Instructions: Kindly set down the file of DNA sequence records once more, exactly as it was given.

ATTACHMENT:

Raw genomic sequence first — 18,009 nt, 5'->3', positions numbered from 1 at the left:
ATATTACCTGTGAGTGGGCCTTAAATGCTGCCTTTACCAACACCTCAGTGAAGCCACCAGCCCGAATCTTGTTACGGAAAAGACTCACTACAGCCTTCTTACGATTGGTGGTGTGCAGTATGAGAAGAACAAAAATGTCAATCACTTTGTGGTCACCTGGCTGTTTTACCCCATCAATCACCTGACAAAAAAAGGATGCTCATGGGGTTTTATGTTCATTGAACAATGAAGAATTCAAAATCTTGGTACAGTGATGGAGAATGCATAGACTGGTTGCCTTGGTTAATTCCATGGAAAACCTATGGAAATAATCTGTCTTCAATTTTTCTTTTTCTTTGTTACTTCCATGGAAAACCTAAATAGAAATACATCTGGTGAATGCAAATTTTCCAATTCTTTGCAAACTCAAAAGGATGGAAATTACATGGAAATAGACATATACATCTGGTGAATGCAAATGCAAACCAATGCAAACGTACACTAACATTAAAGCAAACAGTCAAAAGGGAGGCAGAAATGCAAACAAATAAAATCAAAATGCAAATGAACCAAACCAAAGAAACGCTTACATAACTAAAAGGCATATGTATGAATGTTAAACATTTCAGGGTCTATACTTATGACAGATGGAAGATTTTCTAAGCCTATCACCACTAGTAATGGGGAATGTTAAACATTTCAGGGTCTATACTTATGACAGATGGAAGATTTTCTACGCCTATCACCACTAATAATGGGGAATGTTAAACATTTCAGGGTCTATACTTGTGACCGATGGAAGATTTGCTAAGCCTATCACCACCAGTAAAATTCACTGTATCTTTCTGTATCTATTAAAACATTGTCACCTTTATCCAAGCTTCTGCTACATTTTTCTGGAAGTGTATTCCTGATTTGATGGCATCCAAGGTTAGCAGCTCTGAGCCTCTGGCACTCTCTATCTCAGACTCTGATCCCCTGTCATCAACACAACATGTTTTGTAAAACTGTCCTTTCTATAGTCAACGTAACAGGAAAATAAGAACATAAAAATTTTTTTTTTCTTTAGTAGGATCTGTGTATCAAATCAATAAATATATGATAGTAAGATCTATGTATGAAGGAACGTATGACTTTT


Raw genomic sequence first — 18,009 nt, 5'->3', positions numbered from 1 at the left:
ATATTACCTGTGAGTGGGCCTTAAATGCTGCCTTTACCAACACCTCAGTGAAGCCACCAGCCCGAATCTTGTTACGGAAAAGACTCACTACAGCCTTCTTACGATTGGTGGTGTGCAGTATGAGAAGAACAAAAATGTCAATCACTTTGTGGTCACCTGGCTGTTTTACCCCATCAATCACCTGACAAAAAAAGGATGCTCATGGGGTTTTATGTTCATTGAACAATGAAGAATTCAAAATCTTGGTACAGTGATGGAGAATGCATAGACTGGTTGCCTTGGTTAATTCCATGGAAAACCTATGGAAATAATCTGTCTTCAATTTTTCTTTTTCTTTGTTACTTCCATGGAAAACCTAAATAGAAATACATCTGGTGAATGCAAATTTTCCAATTCTTTGCAAACTCAAAAGGATGGAAATTACATGGAAATAGACATATACATCTGGTGAATGCAAATGCAAACCAATGCAAACGTACACTAACATTAAAGCAAACAGTCAAAAGGGAGGCAGAAATGCAAACAAATAAAATCAAAATGCAAATGAACCAAACCAAAGAAACGCTTACATAACTAAAAGGCATATGTATGAATGTTAAACATTTCAGGGTCTATACTTATGACAGATGGAAGATTTTCTAAGCCTATCACCACTAGTAATGGGGAATGTTAAACATTTCAGGGTCTATACTTATGACAGATGGAAGATTTTCTACGCCTATCACCACTAATAATGGGGAATGTTAAACATTTCAGGGTCTATACTTGTGACCGATGGAAGATTTGCTAAGCCTATCACCACCAGTAAAATTCACTGTATCTTTCTGTATCTATTAAAACATTGTCACCTTTATCCAAGCTTCTGCTACATTTTTCTGGAAGTGTATTCCTGATTTGATGGCATCCAAGGTTAGCAGCTCTGAGCCTCTGGCACTCTCTATCTCAGACTCTGATCCCCTGTCATCAACACAACATGTTTTGTAAAACTGTCCTTTCTATAGTCAACGTAACAGGAAAATAAGAACATAAAAATTTTTTTTTTCTTTAGTAGGATCTGTGTATCAAATCAATAAATATATGATAGTAAGATCTATGTATGAAGGAACGTATGACTTTT